Check out some great work from Robert Arko.
Interviewed while Mr. Arko was the VP and Creative Director at Coalesse in San Francisco.
What kinds of portfolios get your attention these days, and what brings in a product designer for an interview?
There’s always the random portfolio that’s really inspiring based on a philosophical view of design. Designers work across a broad spectrum and you see that in portfolios. People can be strong in methodology or strong in a skill or strong in a vertical. Furniture design is one vertical. It’s one type of product and in a scope of that vertical one of the things that sets furniture design apart from some other forms of product design is the complete integration of engineering and expression. You cannot separate the two. It’s not a packaging exercise, it’s closer to architecture than other forms of product design.
Then there’s our focus on human-centered design, so people who have strong methodology or background in user-centered practices, where they are taking insights from the real world and translating them, stand in contrast to more formalistic design activities. Of course, they’re both important but I’m looking for that breadth of methodology and experience.
Another aspect that’s really important in the realm of furniture design is spatial competencies. Not every designer has those. An understanding or an actual practice in interior design, or architectural or environmental design, where they are relating how users in a spatial context are interacting. That’s what furniture is, it’s different than doing a device that has a user interaction emphasis to it. It’s more of a spatial interaction.
[ … ]
Have you seen a portfolio recently that really stood out? What about it caught your eye?
There’s some incredible talent out there. When I look at the practices we are used to in the design world, compared to my colleagues in engineering or marketing where they are limited to a résumé and a conversation, while we have this portfolio tradition which offers up so much more perspective on an individual’s background and how they think. When you couple that with a personal interview and the résumé to give context to depth of experience, it’s just…I’m just so glad I don’t have to make hires outside of the creative world because without that portfolio I’d feel really stunted.
Talent is something that goes beyond what can be easily captured in a résumé and it comes through in a portfolio. People who are curious, people who have the ability to translate ideas in remarkable ways, I can see that in a variety of ways.
[ … ]
What do you expect to learn from a designer during an interview?
I’ve spent nearly 30 years in this profession and as a designer and I’m looking at portfolios from a rich perspective, so I can get a lot out of a portfolio and it helps me with the filtering process. I have a strong philosophy about the hiring process and I take it super seriously, so I will make sure that we’re looking at the right spectrum. I follow it up first with a phone interview and that is to talk through issues, hear the person articulate the white space in between the sentences, to talk about intent of the projects. To get a familiarity on how mature they are in their design practice.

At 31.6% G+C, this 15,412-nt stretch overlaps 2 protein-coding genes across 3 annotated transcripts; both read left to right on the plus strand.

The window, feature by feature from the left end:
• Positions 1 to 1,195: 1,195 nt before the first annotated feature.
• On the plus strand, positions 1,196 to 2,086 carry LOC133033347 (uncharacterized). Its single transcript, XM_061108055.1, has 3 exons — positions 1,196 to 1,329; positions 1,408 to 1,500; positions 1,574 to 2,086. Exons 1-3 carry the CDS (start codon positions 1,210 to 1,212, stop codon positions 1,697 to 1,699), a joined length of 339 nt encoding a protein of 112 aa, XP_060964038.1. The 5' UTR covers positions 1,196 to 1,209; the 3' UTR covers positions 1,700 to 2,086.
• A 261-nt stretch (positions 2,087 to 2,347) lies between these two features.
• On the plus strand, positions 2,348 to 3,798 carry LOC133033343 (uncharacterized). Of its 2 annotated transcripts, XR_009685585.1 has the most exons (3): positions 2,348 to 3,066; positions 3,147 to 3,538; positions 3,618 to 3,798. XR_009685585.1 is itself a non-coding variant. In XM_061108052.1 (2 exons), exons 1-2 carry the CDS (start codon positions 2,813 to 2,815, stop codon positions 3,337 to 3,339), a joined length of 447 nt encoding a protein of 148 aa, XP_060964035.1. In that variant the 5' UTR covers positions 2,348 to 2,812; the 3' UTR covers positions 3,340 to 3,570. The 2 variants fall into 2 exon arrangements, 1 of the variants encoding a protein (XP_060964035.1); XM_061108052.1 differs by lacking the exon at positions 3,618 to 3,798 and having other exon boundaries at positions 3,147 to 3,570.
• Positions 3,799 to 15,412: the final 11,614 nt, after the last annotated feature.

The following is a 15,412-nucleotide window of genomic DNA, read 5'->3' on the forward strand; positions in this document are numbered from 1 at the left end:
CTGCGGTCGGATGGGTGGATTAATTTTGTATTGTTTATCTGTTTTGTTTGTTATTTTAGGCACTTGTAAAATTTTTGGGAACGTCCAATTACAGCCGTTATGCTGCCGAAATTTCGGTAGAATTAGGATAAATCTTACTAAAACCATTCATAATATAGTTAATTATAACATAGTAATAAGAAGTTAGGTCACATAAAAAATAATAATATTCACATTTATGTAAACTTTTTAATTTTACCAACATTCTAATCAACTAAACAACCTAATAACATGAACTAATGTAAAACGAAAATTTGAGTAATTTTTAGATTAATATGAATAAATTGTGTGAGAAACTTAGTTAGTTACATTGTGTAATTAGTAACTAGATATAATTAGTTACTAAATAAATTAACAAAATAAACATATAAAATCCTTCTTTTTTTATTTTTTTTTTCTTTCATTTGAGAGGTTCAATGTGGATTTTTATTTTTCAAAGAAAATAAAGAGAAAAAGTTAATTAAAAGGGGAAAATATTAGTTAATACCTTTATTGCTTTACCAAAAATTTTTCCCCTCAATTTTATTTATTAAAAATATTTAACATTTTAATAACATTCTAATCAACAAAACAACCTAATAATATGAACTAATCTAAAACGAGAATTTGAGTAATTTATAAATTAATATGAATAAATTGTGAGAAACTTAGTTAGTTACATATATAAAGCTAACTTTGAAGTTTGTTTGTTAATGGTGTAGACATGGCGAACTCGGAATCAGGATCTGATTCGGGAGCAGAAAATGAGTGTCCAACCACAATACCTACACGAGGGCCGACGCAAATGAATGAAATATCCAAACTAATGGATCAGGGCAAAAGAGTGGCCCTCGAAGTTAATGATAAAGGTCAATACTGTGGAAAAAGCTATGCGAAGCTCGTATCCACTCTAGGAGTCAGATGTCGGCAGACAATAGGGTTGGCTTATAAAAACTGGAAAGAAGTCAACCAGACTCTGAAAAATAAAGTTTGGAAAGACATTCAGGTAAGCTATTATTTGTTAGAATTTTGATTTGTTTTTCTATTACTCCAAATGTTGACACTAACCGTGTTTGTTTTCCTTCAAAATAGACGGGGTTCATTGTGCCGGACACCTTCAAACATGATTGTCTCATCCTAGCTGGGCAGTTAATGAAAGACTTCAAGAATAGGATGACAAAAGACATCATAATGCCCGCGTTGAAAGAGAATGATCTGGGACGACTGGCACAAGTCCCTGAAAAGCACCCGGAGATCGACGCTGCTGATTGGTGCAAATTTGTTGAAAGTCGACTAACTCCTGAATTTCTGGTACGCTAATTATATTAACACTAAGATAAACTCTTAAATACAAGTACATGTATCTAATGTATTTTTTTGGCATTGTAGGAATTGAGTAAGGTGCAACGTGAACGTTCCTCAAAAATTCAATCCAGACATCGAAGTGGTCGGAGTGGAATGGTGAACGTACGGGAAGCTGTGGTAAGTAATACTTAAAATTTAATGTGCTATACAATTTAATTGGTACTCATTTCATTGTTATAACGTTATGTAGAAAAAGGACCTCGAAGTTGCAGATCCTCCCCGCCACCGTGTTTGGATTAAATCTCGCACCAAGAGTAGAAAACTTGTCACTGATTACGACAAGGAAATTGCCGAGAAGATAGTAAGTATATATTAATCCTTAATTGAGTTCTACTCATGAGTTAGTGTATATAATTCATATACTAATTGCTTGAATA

[ … ]
What kinds of characteristics or qualities are necessary for the designer to have in order to succeed?
There are so many things, but the bottom line is you got to have talent. Like in any creative field––if you’re a chef, or an actor, singer or musician, writer––talent is the unquantifiable thing. The intersection of talent and experience is fundamental. There’s another thing about personality types that is huge. I really value curiosity. If there is one thing that I’m looking for it’s people that are curious and act on it. It’s a stance on life. Not everybody has that, and that applies to an engineer or a marketing person, any field. I’m looking for people that have that and it comes through the work and the conversation.
[ … ]
If you were just starting out now, what advice would you give yourself?
I learned really early how important the sequence of choices are to a career path. Any given position sets the framework for the next position—the next possible adjacency idea. You are, in a sense, what you were doing last. It’s not saying it’s impossible to make a 180-degree turn, but it tends to set a context for the next position. Designers should really think about that. There’s a time in your life to be exploratory, to go for it, but ultimately to get to a career path you need to start making some decisions.
I moved to San Francisco with just a couple hundred dollars, so money was important, but never dominant. I came to understand that you get paid in variety of ways. You get paid in experience, and you get paid in notoriety. So make sure you intern for the right person, for the right experience and if they are noticed in the world, that will mean something to you, too. You can have a right job monetarily but a poor level of experience that’s not going to get you very far.
[ … ]